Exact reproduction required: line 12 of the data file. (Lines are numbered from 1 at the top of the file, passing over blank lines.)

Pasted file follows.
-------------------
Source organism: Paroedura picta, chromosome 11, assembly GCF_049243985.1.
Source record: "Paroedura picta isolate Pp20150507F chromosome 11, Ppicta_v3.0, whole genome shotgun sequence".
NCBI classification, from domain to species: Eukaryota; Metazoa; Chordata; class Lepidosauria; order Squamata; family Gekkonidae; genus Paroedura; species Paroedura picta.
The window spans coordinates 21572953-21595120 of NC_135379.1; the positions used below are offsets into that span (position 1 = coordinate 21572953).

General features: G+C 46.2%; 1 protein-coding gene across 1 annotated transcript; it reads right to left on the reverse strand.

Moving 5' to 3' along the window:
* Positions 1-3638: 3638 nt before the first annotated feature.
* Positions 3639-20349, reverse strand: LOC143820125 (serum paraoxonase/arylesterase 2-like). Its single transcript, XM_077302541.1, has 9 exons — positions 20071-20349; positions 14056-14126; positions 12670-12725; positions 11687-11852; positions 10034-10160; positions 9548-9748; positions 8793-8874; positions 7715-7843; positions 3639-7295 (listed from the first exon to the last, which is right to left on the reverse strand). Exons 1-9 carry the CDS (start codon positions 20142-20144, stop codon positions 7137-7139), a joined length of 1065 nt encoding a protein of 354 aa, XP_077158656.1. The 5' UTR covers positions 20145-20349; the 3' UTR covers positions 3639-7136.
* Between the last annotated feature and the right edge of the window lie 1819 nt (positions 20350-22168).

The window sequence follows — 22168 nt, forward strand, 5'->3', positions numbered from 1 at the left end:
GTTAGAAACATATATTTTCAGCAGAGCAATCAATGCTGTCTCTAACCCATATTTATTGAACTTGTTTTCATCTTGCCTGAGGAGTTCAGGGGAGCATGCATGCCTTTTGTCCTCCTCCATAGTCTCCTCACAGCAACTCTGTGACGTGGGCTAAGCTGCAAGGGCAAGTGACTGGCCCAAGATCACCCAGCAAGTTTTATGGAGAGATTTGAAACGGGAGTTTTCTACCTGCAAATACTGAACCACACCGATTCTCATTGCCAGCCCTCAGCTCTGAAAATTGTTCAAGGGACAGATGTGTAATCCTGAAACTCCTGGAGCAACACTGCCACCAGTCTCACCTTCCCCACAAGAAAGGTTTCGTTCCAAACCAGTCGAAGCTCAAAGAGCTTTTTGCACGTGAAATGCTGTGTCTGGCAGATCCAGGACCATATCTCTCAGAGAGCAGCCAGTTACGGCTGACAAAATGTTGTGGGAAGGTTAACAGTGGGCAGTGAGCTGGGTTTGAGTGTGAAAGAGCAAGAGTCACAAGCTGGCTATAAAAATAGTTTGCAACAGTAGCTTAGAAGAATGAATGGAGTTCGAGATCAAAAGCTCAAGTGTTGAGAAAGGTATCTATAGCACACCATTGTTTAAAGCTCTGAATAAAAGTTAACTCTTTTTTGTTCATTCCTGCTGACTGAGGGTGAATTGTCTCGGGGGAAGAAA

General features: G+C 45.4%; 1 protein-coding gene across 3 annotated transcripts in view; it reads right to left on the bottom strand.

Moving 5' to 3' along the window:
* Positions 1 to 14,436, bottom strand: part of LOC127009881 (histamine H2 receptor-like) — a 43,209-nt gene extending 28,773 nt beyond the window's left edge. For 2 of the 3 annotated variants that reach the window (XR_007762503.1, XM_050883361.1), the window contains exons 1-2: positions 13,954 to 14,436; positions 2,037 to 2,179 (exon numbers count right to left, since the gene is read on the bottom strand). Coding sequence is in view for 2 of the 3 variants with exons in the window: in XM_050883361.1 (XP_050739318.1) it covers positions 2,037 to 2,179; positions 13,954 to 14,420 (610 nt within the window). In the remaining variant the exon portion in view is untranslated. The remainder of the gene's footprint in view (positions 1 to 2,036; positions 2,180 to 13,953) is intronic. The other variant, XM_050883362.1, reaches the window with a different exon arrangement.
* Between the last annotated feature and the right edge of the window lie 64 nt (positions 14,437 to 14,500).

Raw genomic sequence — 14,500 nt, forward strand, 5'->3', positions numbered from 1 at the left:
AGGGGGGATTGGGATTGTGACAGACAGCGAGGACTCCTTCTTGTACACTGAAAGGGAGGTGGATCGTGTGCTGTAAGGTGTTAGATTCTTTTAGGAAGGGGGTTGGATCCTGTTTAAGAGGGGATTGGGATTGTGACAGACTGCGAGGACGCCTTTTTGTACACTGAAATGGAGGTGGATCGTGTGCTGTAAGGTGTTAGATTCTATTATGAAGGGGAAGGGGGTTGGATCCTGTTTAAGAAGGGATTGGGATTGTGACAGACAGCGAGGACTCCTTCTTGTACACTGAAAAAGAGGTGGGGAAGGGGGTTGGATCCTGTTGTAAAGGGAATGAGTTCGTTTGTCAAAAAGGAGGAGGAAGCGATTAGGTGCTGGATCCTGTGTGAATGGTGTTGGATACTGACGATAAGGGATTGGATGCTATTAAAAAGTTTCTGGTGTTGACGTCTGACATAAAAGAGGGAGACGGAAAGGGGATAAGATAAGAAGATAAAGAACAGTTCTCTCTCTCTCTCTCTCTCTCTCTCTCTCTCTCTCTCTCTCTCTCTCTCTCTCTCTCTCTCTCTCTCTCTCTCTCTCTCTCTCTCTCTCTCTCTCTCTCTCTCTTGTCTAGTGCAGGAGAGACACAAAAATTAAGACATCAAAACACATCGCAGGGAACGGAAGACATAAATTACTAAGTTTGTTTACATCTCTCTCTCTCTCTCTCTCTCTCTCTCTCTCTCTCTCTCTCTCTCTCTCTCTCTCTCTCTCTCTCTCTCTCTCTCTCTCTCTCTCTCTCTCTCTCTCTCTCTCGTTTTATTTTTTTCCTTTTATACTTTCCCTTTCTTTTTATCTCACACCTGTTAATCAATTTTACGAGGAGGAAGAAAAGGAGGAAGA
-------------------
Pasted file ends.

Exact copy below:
General features: G+C 45.4%; 1 protein-coding gene across 3 annotated transcripts in view; it reads right to left on the bottom strand.